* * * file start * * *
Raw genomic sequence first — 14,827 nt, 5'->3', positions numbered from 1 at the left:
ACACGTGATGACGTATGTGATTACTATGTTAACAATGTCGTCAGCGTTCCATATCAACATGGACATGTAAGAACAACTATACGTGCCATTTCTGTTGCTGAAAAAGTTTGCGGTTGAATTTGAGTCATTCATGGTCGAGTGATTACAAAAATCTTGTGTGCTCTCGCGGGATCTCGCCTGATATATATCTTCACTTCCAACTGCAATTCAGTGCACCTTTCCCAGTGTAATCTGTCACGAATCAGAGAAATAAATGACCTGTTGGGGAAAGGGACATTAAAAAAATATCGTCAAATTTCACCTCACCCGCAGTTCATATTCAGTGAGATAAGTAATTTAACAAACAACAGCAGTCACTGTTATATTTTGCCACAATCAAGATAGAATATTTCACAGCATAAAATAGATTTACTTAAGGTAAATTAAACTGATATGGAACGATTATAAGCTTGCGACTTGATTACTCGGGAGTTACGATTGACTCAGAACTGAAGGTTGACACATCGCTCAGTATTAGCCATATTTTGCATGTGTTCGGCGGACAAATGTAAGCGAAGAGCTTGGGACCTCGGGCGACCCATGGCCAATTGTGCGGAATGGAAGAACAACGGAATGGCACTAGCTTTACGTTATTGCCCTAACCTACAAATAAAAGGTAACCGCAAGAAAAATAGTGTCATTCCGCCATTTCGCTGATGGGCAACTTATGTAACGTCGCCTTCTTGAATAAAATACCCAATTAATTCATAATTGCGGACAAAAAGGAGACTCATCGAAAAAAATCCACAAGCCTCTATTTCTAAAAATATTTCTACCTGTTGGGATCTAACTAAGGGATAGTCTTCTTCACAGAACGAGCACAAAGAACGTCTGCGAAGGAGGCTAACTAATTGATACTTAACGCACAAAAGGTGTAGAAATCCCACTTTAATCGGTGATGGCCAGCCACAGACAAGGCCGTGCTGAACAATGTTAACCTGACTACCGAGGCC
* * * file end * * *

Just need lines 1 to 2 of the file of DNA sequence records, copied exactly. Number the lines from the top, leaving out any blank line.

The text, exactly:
Raw genomic sequence first — 14,827 nt, 5'->3', positions numbered from 1 at the left:
ACACGTGATGACGTATGTGATTACTATGTTAACAATGTCGTCAGCGTTCCATATCAACATGGACATGTAAGAACAACTATACGTGCCATTTCTGTTGCTGAAAAAGTTTGCGGTTGAATTTGAGTCATTCATGGTCGAGTGATTACAAAAATCTTGTGTGCTCTCGCGGGATCTCGCCTGATATATATCTTCACTTCCAACTGCAATTCAGTGCACCTTTCCCAGTGTAATCTGTCACGAATCAGAGAAATAAATGACCTGTTGGGGAAAGGGACATTAAAAAAATATCGTCAAATTTCACCTCACCCGCAGTTCATATTCAGTGAGATAAGTAATTTAACAAACAACAGCAGTCACTGTTATATTTTGCCACAATCAAGATAGAATATTTCACAGCATAAAATAGATTTACTTAAGGTAAATTAAACTGATATGGAACGATTATAAGCTTGCGACTTGATTACTCGGGAGTTACGATTGACTCAGAACTGAAGGTTGACACATCGCTCAGTATTAGCCATATTTTGCATGTGTTCGGCGGACAAATGTAAGCGAAGAGCTTGGGACCTCGGGCGACCCATGGCCAATTGTGCGGAATGGAAGAACAACGGAATGGCACTAGCTTTACGTTATTGCCCTAACCTACAAATAAAAGGTAACCGCAAGAAAAATAGTGTCATTCCGCCATTTCGCTGATGGGCAACTTATGTAACGTCGCCTTCTTGAATAAAATACCCAATTAATTCATAATTGCGGACAAAAAGGAGACTCATCGAAAAAAATCCACAAGCCTCTATTTCTAAAAATATTTCTACCTGTTGGGATCTAACTAAGGGATAGTCTTCTTCACAGAACGAGCACAAAGAACGTCTGCGAAGGAGGCTAACTAATTGATACTTAACGCACAAAAGGTGTAGAAATCCCACTTTAATCGGTGATGGCCAGCCACAGACAAGGCCGTGCTGAACAATGTTAACCTGACTACCGAGGCC